US 2347856 A
Description (OCR text may contain errors)
May 2, 1944. H. E. WACHTER HONE Filed March 17, 1943 Patented May 2, 1944 HONE Herbert E. Wachter, Kirkwood, Mo
herine E. Wachter, Kirkwood, Mo.
assignor to Application March 17, 1943, Serial No. 419,401 1 Claim. (01. 51-186) This invention relates to hones, and with regard to certain more specific features, to sharpeners for hand-stroking knives and the like.
Among the several objects of the invention may be noted the provision of an economical hand-stroking hone, particularly for culinary and like uses, which requires for its manufacture little critical war-time material; and the provision of a device of the class described which in addition has the advantage of lightness and unbreakability. Other objects will be in part obvious and in part pointed out hereinafter.
The invention accordingly comprises the elements and combinations of elements, features of construction, and arrangements of parts which will be exemplified in the structures hereinafter described, and the scope of the application of which will be indicated in the following claim.
In the accompanying drawing, in which is illustrated one of various possible embodiments of the invention,
Fig. 1 is a side elevation of and,
Fig. 2 is an enlarged cross section taken on line 2+2 of Fig. 1.
Similar reference characters indicate corresponding parts throughout the several views of the drawing.
Referring now more particularly to Fig. 1, there is shown at numeral I a one-piece stick formed with a handle 3 and a long, thin, tapered pencil extension 5. This stick is preferably turned from wood. The tapered portion 5 has straight tapering sides forming a long pencillike conical form to the surface of which is applied adhesive I.
Wrapped around the conical pencil 5 and held thereto by the adhesive 1 is a layer of emery cloth consisting preferably of a woven fabric backing 9 on which is carried surface H. The adhesive I holds the backing 9 to the pencil 5, and the whole forms a very smooth and tenaciously adhering abrasive surface onthe pencil. Suitable adhesives are animal glue, casein glue, or some of the so-called plastic adhesives now available. Other abrasive sheets may be used for adherence to the stick I, such as emery paper or the like; also other abrasives besides emery are useful. Emery covered sheets, particularly fabric are advantageous, because of the toughness of the surface provided thereby and its quality of further embedding emery particles when stroked, so that my new hone;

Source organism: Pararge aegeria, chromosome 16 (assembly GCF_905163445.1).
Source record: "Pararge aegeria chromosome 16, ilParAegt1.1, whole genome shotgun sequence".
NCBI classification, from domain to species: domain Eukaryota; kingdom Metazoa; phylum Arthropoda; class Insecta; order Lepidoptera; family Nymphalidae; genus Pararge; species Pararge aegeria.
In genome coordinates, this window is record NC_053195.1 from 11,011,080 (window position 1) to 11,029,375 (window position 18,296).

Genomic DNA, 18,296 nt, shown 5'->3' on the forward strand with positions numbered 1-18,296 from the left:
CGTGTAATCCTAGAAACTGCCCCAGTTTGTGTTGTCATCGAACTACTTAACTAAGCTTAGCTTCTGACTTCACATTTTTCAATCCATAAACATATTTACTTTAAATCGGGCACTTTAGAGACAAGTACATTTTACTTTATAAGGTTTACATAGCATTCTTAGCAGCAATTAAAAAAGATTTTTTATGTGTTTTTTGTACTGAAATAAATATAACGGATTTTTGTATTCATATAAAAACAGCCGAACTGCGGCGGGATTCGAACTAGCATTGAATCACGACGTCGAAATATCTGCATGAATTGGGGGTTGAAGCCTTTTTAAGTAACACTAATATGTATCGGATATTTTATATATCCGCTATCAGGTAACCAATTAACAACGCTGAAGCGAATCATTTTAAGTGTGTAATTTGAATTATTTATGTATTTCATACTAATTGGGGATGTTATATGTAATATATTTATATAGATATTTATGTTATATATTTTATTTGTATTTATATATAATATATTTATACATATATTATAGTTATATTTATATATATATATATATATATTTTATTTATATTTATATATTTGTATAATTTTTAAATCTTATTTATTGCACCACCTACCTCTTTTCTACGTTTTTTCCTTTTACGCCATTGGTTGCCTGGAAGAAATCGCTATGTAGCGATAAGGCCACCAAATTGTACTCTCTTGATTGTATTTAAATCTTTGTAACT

the intergral emery these particles remain useful for many sharpening strokes.
In arranging the emery cloth 9, II on the tapered pencil 5, it is wrapped on the bias, relative to the axis of the stick I, so. that the butt joint shown at I3 is helically arranged on the conic pencil. This assures a perfectly smooth, solid and unwrinkled sharpening surface. The bias is so chosen that said butt joint l3 has a very sharp angle with respect to the axis of the stick I, thus presenting very little crosswise component thereover by stroking action of the knife which is being sharpened. Thus the stroking of knives and the like on the device does not have any substantial tendency to pick up loose edges which might strip the emery cloth from the stick, such as might occur if the joint '13 had a large wrapping angle. The angle between the joint I3 and the axis of the stick is so small that the joint wraps around the stick less than a revolution throughout its length; in fact it is only about in the example shown. In addition the wrap of the Joint I3 is left-handed, as indicated, so that when the device is normally held in the left hand, and a knife is stroked onboth sides of it by the right hand, the action of the knife on the cone is practically parallel to the direction of the joint when on the joint.
Features of the invention are that turned wooden sticks are easily prepared in numbers and well-made abrasive sheets are'available in which the abrasive adheres tenaciously to the sheets. Since a firm adherence may be obtained between the sheet as a whole and the stick, by means of the adhesive 1 the abrasive is not lost in the first few sharpening strokes as incases where emery is embedded directly in an adhesive-covered surface. In fact, stroking of a knife on the abrasive sheet instead of removing particles immediately and rendering the surface useless as a sharpening surface, tends to embed the abrasive in the sheet and makes the device useful for much longer periods of time than might superficially be expected.
Other advantages are that the device has a one-piece core and involves only two pieces in its entirety (the core and the abrasive sheet). It is light in weight and may be dropped with impunity, which is not true of former monolithic abrasive structures. In addition it can be stored with other culinary hardware pieces without the danger of breakage attending monolithic stone devices of this class. In addition, its initial cost is extremely low.
In viewof the above, it will be seen that the 2 2,s47,aso
several objects of the invention are achieved as illustrative and not in a limiting sense.
I claim: A hone comprising a one-piece circular stick forming a core, an integral end portion or the stick being formed as a handle and the remainder as an elongate conical support, and an abrasive-covered sheet which itself is conically formed and adhesively attached to said conical support, and having a bias arrangement with a butt Joint between its edges. said jointbeing arranged as a helix of sharp helix angle with respect to the axis of the stick such that irom and to end of the stick less than 360' oi the circular arc of the stick is occupied by the wrapping form 10 of said Joint.